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China launches first shared education satellite

China launches first shared education satellite

According
to a report
by Xinhua, China launched its first shared education satellite, Young Pioneer
1, into space from Jiuquan Satellite Launch Centre. Carried by the Long
March-2D rocket, the 3-kg CubeSat Young Pioneer 1 entered an orbit of 502km
above the Earth on Feb 2.

As
China’s first shared education satellite, Young Pioneer 1 will perform wireless
storage and transmission of radio waves at UV frequency, space imaging and the
verification of user links to the Internet of Things (IoT).  

After
in-orbit tests, Young Pioneer 1 will share its data resources with primary and
secondary schools and other education institutions equipped with sub-stations
in China. It will provide students with experiences like wireless communication
and space photography.

Students
are also involved in the design of Young Pioneer 1. Since 2016, the design of
the satellite has seen the participation of students from over 1,000 schools
across China. Functions such as wireless communication and space photography
were also inspired by ideas and proposals from these young enthusiasts.

In
December 2017, the main ground station of Young Pioneer 1 was completed in the
China Soong Ching Ling Science and Culture Center For Young People. It will
allow young people to gain a thorough view of the satellite's position, orbit
and pictures. To spark students’ interest in space and technology, a series of
sub-stations have been constructed or are under construction in schools in
Beijing, and Hainan, Guangdong and Henan provinces.

Young
Pioneer 1 was manufactured and tested by Commsat, a Beijing-based commercial
aerospace and private satellite company funded by the Xi'an Institute of Optics
and Precision Mechanics under the Chinese Academy of Sciences (CAS).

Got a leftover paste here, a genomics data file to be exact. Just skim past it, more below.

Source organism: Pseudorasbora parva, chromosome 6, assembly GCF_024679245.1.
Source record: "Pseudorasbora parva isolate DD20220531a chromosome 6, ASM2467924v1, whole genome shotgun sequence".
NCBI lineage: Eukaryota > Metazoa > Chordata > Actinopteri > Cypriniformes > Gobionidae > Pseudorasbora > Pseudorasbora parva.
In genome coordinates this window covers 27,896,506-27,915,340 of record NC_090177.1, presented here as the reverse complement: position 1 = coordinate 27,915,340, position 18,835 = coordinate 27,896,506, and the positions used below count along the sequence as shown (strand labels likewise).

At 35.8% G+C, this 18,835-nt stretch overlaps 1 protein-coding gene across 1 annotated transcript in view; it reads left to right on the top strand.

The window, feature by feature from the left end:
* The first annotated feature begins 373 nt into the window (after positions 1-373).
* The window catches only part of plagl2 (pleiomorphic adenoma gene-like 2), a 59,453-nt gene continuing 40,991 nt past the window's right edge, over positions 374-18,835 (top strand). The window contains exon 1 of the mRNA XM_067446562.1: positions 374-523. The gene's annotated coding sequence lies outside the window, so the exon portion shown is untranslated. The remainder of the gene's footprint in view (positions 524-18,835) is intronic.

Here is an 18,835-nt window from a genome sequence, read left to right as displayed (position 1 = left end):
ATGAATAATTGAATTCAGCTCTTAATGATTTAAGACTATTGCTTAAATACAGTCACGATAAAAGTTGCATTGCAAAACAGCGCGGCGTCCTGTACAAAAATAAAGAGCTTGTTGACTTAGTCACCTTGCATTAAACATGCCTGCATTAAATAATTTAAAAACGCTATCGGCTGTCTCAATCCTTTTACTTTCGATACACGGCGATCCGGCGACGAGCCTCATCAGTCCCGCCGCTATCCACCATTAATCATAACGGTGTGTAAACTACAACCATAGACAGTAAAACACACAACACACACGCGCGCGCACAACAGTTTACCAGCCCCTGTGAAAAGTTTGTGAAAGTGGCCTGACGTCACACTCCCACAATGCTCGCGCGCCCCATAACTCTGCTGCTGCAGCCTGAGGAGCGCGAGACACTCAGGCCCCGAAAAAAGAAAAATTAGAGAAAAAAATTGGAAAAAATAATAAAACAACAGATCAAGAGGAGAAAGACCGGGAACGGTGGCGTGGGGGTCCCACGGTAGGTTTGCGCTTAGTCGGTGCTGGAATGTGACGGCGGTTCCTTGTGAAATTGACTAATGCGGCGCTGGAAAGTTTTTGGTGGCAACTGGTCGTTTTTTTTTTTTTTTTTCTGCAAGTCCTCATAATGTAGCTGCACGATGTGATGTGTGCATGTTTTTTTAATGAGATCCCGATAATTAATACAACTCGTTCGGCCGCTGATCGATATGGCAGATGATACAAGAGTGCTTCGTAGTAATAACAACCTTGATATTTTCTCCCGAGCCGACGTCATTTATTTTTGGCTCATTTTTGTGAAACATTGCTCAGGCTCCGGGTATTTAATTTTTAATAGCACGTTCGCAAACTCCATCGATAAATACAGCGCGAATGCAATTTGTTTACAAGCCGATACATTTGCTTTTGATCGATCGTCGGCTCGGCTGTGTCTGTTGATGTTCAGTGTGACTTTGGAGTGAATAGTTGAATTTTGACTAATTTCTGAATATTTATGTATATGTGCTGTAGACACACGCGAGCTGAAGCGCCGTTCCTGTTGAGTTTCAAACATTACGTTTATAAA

Xinhua
quoted Xie Tao, Founder and CEO of Commsat, who shared that the Young Pioneer 1
satellite is equipped with “an intelligent CPU chip that will enable the
satellite to restart if problems occur, just like a smart phone.”

In
the latter half of 2018, Commsat plans to launch a constellation of seven
satellites, including an entertainment satellite in cooperation with ofo, a
Chinese bike-sharing company.

According
to a report
by China Daily, the Long March-2D rocket also carried Zhangheng 1, an
electromagnetic satellite to study earthquake data, and five other miniaturized
satellites.  

Zhangheng
1 (ZH-1) is China's first space-based platform for earthquake observation. The
satellite is an important platform for studying the electromagnetic environment
of Earth and has vital applications in research into the precursors of
earthquakes.

The 730-kg
Seismo-Electromagnetic Satellite ZH-1 fills a blank in China's exploration of
the global geomagnetic field, the ionospheric environment and its variations,
which are closely related to earthquakes.

“The
launch marks China's preliminary establishment of a dynamic three-dimensional
earthquake monitoring system throughout the country, by filling the
observational gaps in the Qinghai-Tibet plateau and sea regions in ground-based
networks,” Zheng Guoguang, Head of the China Earthquake Administration,
commented.

With a design service life of five years, ZH-1
is the first Chinese satellite launched for geophysical field exploration. A
second satellite, with a more accurate measurement capability, is expected to
be launched in 2020.